The drivers of China’s foreign policy are somewhat similar to India’s; reflecting that both are highly populous Asian states claiming to encompass entire civilizations, multilayered domestic and regional politics, and rapidly developing economies. Beijing’s overarching objective now is to reshape its environment to ensure its economic growth is unrestrained by external forces and its security is guaranteed.
China’s Economic and Strategic Interests: Maintaining Growth and Stability
China’s economic interests include overall growth at a rate sufficient for the Chinese people to accept increasing economic inequality.5 In recent years, the Communist Party’s claim to legitimacy has come to rest more on economic growth than on ideology.6 This must be achieved in the face of a cooling economy. The Belt and Road Initiative (BRI) is China’s major initiative to achieve this. The economy has excess productive capacity and BRI infrastructure projects like those in Sri Lanka can unload some of this excess.
Tensions between China and the US
Beijing also has major strategic and security interests and goals, which are linked to its economic needs. Partly due to security fears and partly due to a sense of destiny (influenced by the cultural factors referred to below), Beijing seeks to eventually reach at least strategic parity with the US in Asia. This, however, raises the risk of a conflict with Washington. It is unclear whether the two countries will avoid (like Japan) the ‘Thucydides trap’ in international relations; that rising powers rarely grow in the prevailing international order without coming into conflict with the existing dominant power.
Most pressing is the fear that China’s trade routes could be cut off in the event of a conflict with the US. China is surrounded by a string of America’s friends and allies. The BRI increases Beijing’s influence in states that are situated along China’s trade routes—from Asia to the Middle East, Africa and Europe, via the Indian Ocean and Central Asia. The project has promised investments of around USD 1 trillion7 (though approximately only USD 50 billion has been spent to date).
Sri Lanka’s role in China’s foreign policy
This is where Sri Lanka fits into China’s economic and strategic objectives. Located at the heart of the Indian Ocean, the island nation sits astride China’s all-important trade routes. Infrastructure projects like the development of the Hambantota port, which China began in 2008, serve dual economic and strategic purposes. Despite Sri Lankan statements that China will not be allowed to use Hambantota for military purposes, China’s access to intimate knowledge of the harbour at least optically provides Beijing with a key military staging area in the event of conflict. China will also maintain ports of Gwadar in Pakistan, and Chittagong in Bangladesh. Even India’s slow-moving Chabahar Port project in Iran risks attracting Chinese involvement.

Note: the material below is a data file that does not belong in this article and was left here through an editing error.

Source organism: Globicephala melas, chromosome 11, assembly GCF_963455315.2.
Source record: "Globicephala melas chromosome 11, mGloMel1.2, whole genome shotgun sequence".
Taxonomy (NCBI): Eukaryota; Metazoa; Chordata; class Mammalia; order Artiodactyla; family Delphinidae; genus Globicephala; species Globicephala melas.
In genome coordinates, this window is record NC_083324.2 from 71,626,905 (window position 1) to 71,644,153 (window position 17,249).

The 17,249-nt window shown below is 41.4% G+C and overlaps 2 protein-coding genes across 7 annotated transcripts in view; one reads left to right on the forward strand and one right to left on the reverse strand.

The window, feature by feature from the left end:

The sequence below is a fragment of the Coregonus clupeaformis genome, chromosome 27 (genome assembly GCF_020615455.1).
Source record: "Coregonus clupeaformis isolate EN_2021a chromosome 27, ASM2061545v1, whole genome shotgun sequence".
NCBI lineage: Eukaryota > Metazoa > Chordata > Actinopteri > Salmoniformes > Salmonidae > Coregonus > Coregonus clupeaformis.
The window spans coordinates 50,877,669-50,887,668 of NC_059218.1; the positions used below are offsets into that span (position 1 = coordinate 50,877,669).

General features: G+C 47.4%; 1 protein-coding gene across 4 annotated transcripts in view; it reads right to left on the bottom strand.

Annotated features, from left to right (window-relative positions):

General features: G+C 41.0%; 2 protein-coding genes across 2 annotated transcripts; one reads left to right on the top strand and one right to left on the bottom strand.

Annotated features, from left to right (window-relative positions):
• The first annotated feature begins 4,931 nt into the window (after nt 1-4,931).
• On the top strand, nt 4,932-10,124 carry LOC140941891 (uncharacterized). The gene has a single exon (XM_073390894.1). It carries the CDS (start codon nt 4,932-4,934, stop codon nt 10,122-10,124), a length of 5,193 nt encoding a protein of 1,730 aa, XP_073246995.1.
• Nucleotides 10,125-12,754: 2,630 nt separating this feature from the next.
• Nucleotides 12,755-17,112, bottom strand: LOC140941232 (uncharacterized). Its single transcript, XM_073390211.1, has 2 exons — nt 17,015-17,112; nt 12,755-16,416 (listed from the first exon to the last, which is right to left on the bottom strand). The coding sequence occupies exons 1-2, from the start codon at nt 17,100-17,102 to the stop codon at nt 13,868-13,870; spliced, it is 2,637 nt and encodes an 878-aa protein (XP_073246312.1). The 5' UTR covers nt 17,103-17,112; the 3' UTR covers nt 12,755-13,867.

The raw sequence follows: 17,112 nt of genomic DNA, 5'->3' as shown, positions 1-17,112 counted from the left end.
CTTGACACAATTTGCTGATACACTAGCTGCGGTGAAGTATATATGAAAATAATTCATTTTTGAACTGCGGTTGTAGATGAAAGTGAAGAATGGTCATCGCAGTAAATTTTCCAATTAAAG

Similar to India, China’s foreign policy is also influenced by cultural identity and values. The foreign policy elite in Beijing and a significant segment of the Chinese public is acutely aware that theirs is a two-millennia-old civilisation, which was humiliated in recent centuries by the West and is now on the verge of a course correction.
Like India, China is a hierarchical society. Maintaining ‘face’ and recognition by others is prioritised in international affairs. There is a strong expectation among the Chinese public that China will rise to be the dominant power in Asia, if not globally. This objective was evident in China’s hosting of the Belt and Road Summit in 2017, which could be described as the political equivalent of the city’s 2008 Olympics in celebrating the country’s rise on the global stage. While Beijing is similar to India in being driven by values of hierarchy and prestige, it differs by being more strongly driven by the interests of regime survival.
These interests have seen China steadily converting its growing economic clout into a louder voice on the geopolitical stage. It has employed the ‘carrot and stick’ approach to influence other states. One of Beijing’s most attractive ‘carrots’ or incentives is presenting itself as a less judgmental great power partner than the US. This has been used to appeal to countries ranging from Burma, to Sri Lanka, to Qatar.
This non-judgemental approach provided China with an advantage over the West and India during the final years of Sri Lanka’s three-decades-long civil war. China’s support during those years helped Sri Lanka to defeat the LTTE at a time when it was isolated and under pressure from the West and India. Beijing provided, among other support, USD 37 million in ammunition and ordinance and six F7 fighter jets.9 This fostered appreciation of China, not only in Sri Lanka but also in other countries that faced insurgencies and did not receive assistance from the West. By supporting Sri Lanka in its civil war, China strengthened its global credentials as a reliable great power partner. Where China later stumbled in maintaining its image, however, is in its trade and investment deals, which harmed Beijing’s reputation on the island.
III. China – India Relations
To determine how Sri Lanka can best navigate China’s and India’s interests, it is important to understand their relations with each other. Relations are shaped by both factors supporting cooperation and those supporting competition.